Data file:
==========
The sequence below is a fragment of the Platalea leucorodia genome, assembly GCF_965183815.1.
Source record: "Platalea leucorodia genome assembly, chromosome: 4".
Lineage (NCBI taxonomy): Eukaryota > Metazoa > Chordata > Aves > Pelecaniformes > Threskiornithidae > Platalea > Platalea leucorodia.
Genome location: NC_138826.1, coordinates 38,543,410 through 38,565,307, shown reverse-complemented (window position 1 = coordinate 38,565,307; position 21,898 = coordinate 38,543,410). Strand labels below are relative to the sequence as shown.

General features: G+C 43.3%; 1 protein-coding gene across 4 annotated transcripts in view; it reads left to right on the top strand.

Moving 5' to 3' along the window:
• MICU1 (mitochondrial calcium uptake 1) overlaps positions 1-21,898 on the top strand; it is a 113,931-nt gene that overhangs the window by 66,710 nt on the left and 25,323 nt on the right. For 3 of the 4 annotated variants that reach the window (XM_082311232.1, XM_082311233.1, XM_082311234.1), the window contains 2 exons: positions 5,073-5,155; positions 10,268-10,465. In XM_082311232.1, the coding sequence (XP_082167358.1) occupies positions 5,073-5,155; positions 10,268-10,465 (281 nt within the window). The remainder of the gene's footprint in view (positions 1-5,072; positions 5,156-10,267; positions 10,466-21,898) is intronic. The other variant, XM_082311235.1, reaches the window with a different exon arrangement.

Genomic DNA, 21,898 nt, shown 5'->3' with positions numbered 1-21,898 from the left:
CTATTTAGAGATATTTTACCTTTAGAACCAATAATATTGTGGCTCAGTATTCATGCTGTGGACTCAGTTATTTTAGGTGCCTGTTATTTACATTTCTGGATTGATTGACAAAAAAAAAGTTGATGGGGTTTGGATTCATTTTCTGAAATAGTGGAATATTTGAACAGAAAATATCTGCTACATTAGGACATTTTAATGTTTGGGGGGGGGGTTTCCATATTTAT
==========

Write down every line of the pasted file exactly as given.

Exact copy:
The sequence below is a fragment of the Platalea leucorodia genome, assembly GCF_965183815.1.
Source record: "Platalea leucorodia genome assembly, chromosome: 4".
Lineage (NCBI taxonomy): Eukaryota > Metazoa > Chordata > Aves > Pelecaniformes > Threskiornithidae > Platalea > Platalea leucorodia.
Genome location: NC_138826.1, coordinates 38,543,410 through 38,565,307, shown reverse-complemented (window position 1 = coordinate 38,565,307; position 21,898 = coordinate 38,543,410). Strand labels below are relative to the sequence as shown.

General features: G+C 43.3%; 1 protein-coding gene across 4 annotated transcripts in view; it reads left to right on the top strand.

Moving 5' to 3' along the window:
• MICU1 (mitochondrial calcium uptake 1) overlaps positions 1-21,898 on the top strand; it is a 113,931-nt gene that overhangs the window by 66,710 nt on the left and 25,323 nt on the right. For 3 of the 4 annotated variants that reach the window (XM_082311232.1, XM_082311233.1, XM_082311234.1), the window contains 2 exons: positions 5,073-5,155; positions 10,268-10,465. In XM_082311232.1, the coding sequence (XP_082167358.1) occupies positions 5,073-5,155; positions 10,268-10,465 (281 nt within the window). The remainder of the gene's footprint in view (positions 1-5,072; positions 5,156-10,267; positions 10,466-21,898) is intronic. The other variant, XM_082311235.1, reaches the window with a different exon arrangement.

Genomic DNA, 21,898 nt, shown 5'->3' with positions numbered 1-21,898 from the left:
CTATTTAGAGATATTTTACCTTTAGAACCAATAATATTGTGGCTCAGTATTCATGCTGTGGACTCAGTTATTTTAGGTGCCTGTTATTTACATTTCTGGATTGATTGACAAAAAAAAAGTTGATGGGGTTTGGATTCATTTTCTGAAATAGTGGAATATTTGAACAGAAAATATCTGCTACATTAGGACATTTTAATGTTTGGGGGGGGGGTTTCCATATTTAT